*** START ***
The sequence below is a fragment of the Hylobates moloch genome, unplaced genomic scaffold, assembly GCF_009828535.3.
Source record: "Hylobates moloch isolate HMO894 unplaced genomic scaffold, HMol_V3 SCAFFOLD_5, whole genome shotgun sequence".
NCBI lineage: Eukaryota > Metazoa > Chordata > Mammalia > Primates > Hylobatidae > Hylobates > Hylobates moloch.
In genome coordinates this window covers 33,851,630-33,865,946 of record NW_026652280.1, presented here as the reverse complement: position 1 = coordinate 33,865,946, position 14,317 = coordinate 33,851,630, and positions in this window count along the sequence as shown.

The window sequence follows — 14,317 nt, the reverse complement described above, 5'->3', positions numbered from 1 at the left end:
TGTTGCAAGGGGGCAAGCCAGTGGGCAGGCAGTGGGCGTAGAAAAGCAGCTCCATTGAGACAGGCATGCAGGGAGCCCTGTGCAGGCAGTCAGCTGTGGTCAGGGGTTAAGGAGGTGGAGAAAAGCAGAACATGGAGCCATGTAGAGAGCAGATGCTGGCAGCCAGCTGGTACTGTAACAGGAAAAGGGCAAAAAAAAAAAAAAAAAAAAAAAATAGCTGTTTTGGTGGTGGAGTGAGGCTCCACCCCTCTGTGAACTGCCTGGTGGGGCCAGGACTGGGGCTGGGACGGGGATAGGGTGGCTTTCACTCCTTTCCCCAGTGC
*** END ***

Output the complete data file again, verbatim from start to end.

The sequence below is a fragment of the Hylobates moloch genome, unplaced genomic scaffold, assembly GCF_009828535.3.
Source record: "Hylobates moloch isolate HMO894 unplaced genomic scaffold, HMol_V3 SCAFFOLD_5, whole genome shotgun sequence".
NCBI lineage: Eukaryota > Metazoa > Chordata > Mammalia > Primates > Hylobatidae > Hylobates > Hylobates moloch.
In genome coordinates this window covers 33,851,630-33,865,946 of record NW_026652280.1, presented here as the reverse complement: position 1 = coordinate 33,865,946, position 14,317 = coordinate 33,851,630, and positions in this window count along the sequence as shown.

The window sequence follows — 14,317 nt, the reverse complement described above, 5'->3', positions numbered from 1 at the left end:
TGTTGCAAGGGGGCAAGCCAGTGGGCAGGCAGTGGGCGTAGAAAAGCAGCTCCATTGAGACAGGCATGCAGGGAGCCCTGTGCAGGCAGTCAGCTGTGGTCAGGGGTTAAGGAGGTGGAGAAAAGCAGAACATGGAGCCATGTAGAGAGCAGATGCTGGCAGCCAGCTGGTACTGTAACAGGAAAAGGGCAAAAAAAAAAAAAAAAAAAAAAAATAGCTGTTTTGGTGGTGGAGTGAGGCTCCACCCCTCTGTGAACTGCCTGGTGGGGCCAGGACTGGGGCTGGGACGGGGATAGGGTGGCTTTCACTCCTTTCCCCAGTGC